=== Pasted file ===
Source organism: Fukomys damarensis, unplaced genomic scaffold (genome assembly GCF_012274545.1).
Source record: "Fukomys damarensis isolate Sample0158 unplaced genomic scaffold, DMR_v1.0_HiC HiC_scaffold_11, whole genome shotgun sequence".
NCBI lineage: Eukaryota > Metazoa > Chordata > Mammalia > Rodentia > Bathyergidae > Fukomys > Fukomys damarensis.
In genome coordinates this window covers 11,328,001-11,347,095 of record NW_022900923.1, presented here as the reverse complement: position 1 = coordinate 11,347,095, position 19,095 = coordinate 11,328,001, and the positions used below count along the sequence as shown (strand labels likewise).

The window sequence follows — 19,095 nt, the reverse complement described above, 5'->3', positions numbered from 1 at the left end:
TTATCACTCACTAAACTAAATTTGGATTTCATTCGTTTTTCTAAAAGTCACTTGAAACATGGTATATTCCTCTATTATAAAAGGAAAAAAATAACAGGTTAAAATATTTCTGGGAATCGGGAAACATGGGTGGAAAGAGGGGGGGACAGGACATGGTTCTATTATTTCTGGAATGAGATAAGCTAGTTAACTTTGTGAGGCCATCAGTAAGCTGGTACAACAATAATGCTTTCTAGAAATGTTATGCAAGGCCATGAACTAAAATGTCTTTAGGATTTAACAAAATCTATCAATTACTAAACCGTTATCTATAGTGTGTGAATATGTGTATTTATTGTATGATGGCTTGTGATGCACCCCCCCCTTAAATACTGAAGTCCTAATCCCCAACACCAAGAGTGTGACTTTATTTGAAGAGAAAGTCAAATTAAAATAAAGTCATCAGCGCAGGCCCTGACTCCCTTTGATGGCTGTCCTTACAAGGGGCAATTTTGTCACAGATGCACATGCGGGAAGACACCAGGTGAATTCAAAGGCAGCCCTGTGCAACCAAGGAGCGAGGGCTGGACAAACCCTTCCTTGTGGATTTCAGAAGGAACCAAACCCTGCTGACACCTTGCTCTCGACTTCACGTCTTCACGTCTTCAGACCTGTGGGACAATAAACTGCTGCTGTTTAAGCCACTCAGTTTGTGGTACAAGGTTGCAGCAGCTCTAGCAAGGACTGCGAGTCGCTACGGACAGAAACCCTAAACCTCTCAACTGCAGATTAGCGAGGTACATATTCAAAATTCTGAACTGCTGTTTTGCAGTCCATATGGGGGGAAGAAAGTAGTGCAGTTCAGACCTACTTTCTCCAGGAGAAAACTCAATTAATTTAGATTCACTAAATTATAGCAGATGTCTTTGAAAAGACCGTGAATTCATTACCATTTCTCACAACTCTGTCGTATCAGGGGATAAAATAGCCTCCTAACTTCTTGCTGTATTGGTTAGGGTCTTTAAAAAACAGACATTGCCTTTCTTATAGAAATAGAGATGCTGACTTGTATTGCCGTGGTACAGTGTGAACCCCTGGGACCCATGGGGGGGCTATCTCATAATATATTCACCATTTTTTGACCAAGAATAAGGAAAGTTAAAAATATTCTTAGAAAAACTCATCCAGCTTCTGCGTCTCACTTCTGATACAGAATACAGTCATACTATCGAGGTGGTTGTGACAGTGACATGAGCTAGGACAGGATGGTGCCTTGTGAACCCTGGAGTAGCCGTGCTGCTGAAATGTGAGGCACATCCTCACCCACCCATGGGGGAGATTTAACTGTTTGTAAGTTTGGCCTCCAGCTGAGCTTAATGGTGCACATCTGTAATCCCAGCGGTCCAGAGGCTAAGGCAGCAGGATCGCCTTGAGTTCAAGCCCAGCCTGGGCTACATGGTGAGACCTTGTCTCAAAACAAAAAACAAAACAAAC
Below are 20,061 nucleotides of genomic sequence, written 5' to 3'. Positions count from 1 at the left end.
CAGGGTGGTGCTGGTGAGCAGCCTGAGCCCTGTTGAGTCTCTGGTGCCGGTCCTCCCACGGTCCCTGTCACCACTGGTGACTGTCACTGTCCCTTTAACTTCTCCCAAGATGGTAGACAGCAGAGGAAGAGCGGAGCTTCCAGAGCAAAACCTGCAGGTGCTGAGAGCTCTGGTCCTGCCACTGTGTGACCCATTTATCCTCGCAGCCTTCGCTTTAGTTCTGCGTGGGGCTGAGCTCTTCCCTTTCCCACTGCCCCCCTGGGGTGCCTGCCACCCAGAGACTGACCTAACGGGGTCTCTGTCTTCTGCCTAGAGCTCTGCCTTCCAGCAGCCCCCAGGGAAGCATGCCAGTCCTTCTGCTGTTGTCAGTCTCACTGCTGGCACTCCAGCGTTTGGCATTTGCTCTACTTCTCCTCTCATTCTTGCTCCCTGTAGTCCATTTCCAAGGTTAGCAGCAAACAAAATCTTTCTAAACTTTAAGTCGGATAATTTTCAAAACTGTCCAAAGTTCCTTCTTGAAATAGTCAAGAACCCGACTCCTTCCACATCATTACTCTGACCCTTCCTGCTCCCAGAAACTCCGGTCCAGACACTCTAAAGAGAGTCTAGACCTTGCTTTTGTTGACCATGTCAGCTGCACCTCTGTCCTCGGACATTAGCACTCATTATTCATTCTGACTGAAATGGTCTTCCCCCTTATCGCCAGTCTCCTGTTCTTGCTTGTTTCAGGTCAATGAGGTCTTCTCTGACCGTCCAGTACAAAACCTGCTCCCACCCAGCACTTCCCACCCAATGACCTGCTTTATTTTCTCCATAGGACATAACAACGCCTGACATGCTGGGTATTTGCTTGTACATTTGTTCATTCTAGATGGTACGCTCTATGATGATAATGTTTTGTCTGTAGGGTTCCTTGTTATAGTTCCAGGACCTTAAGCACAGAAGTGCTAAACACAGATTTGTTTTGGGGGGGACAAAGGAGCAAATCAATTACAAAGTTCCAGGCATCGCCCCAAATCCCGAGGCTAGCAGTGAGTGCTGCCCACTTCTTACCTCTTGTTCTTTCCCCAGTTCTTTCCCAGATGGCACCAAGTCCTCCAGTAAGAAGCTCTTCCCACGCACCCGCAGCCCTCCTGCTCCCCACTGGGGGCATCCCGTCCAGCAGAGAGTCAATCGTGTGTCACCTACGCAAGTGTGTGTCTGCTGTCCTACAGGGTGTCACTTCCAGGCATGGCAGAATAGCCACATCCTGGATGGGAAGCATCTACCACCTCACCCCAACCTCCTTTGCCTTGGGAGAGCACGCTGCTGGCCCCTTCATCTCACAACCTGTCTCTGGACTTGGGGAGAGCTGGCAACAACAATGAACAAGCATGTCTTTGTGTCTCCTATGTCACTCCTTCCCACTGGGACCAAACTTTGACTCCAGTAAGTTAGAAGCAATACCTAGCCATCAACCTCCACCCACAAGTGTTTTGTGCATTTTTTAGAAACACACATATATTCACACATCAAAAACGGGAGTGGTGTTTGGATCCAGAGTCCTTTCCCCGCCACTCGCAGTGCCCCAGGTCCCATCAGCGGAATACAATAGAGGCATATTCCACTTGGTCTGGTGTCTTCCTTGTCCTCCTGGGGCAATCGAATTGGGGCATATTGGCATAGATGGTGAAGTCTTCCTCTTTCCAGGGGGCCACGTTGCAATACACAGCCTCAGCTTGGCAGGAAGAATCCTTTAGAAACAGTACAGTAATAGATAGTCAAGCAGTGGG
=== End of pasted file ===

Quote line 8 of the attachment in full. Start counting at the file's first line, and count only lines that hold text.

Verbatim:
CAGGGTGGTGCTGGTGAGCAGCCTGAGCCCTGTTGAGTCTCTGGTGCCGGTCCTCCCACGGTCCCTGTCACCACTGGTGACTGTCACTGTCCCTTTAACTTCTCCCAAGATGGTAGACAGCAGAGGAAGAGCGGAGCTTCCAGAGCAAAACCTGCAGGTGCTGAGAGCTCTGGTCCTGCCACTGTGTGACCCATTTATCCTCGCAGCCTTCGCTTTAGTTCTGCGTGGGGCTGAGCTCTTCCCTTTCCCACTGCCCCCCTGGGGTGCCTGCCACCCAGAGACTGACCTAACGGGGTCTCTGTCTTCTGCCTAGAGCTCTGCCTTCCAGCAGCCCCCAGGGAAGCATGCCAGTCCTTCTGCTGTTGTCAGTCTCACTGCTGGCACTCCAGCGTTTGGCATTTGCTCTACTTCTCCTCTCATTCTTGCTCCCTGTAGTCCATTTCCAAGGTTAGCAGCAAACAAAATCTTTCTAAACTTTAAGTCGGATAATTTTCAAAACTGTCCAAAGTTCCTTCTTGAAATAGTCAAGAACCCGACTCCTTCCACATCATTACTCTGACCCTTCCTGCTCCCAGAAACTCCGGTCCAGACACTCTAAAGAGAGTCTAGACCTTGCTTTTGTTGACCATGTCAGCTGCACCTCTGTCCTCGGACATTAGCACTCATTATTCATTCTGACTGAAATGGTCTTCCCCCTTATCGCCAGTCTCCTGTTCTTGCTTGTTTCAGGTCAATGAGGTCTTCTCTGACCGTCCAGTACAAAACCTGCTCCCACCCAGCACTTCCCACCCAATGACCTGCTTTATTTTCTCCATAGGACATAACAACGCCTGACATGCTGGGTATTTGCTTGTACATTTGTTCATTCTAGATGGTACGCTCTATGATGATAATGTTTTGTCTGTAGGGTTCCTTGTTATAGTTCCAGGACCTTAAGCACAGAAGTGCTAAACACAGATTTGTTTTGGGGGGGACAAAGGAGCAAATCAATTACAAAGTTCCAGGCATCGCCCCAAATCCCGAGGCTAGCAGTGAGTGCTGCCCACTTCTTACCTCTTGTTCTTTCCCCAGTTCTTTCCCAGATGGCACCAAGTCCTCCAGTAAGAAGCTCTTCCCACGCACCCGCAGCCCTCCTGCTCCCCACTGGGGGCATCCCGTCCAGCAGAGAGTCAATCGTGTGTCACCTACGCAAGTGTGTGTCTGCTGTCCTACAGGGTGTCACTTCCAGGCATGGCAGAATAGCCACATCCTGGATGGGAAGCATCTACCACCTCACCCCAACCTCCTTTGCCTTGGGAGAGCACGCTGCTGGCCCCTTCATCTCACAACCTGTCTCTGGACTTGGGGAGAGCTGGCAACAACAATGAACAAGCATGTCTTTGTGTCTCCTATGTCACTCCTTCCCACTGGGACCAAACTTTGACTCCAGTAAGTTAGAAGCAATACCTAGCCATCAACCTCCACCCACAAGTGTTTTGTGCATTTTTTAGAAACACACATATATTCACACATCAAAAACGGGAGTGGTGTTTGGATCCAGAGTCCTTTCCCCGCCACTCGCAGTGCCCCAGGTCCCATCAGCGGAATACAATAGAGGCATATTCCACTTGGTCTGGTGTCTTCCTTGTCCTCCTGGGGCAATCGAATTGGGGCATATTGGCATAGATGGTGAAGTCTTCCTCTTTCCAGGGGGCCACGTTGCAATACACAGCCTCAGCTTGGCAGGAAGAATCCTTTAGAAACAGTACAGTAATAGATAGTCAAGCAGTGGG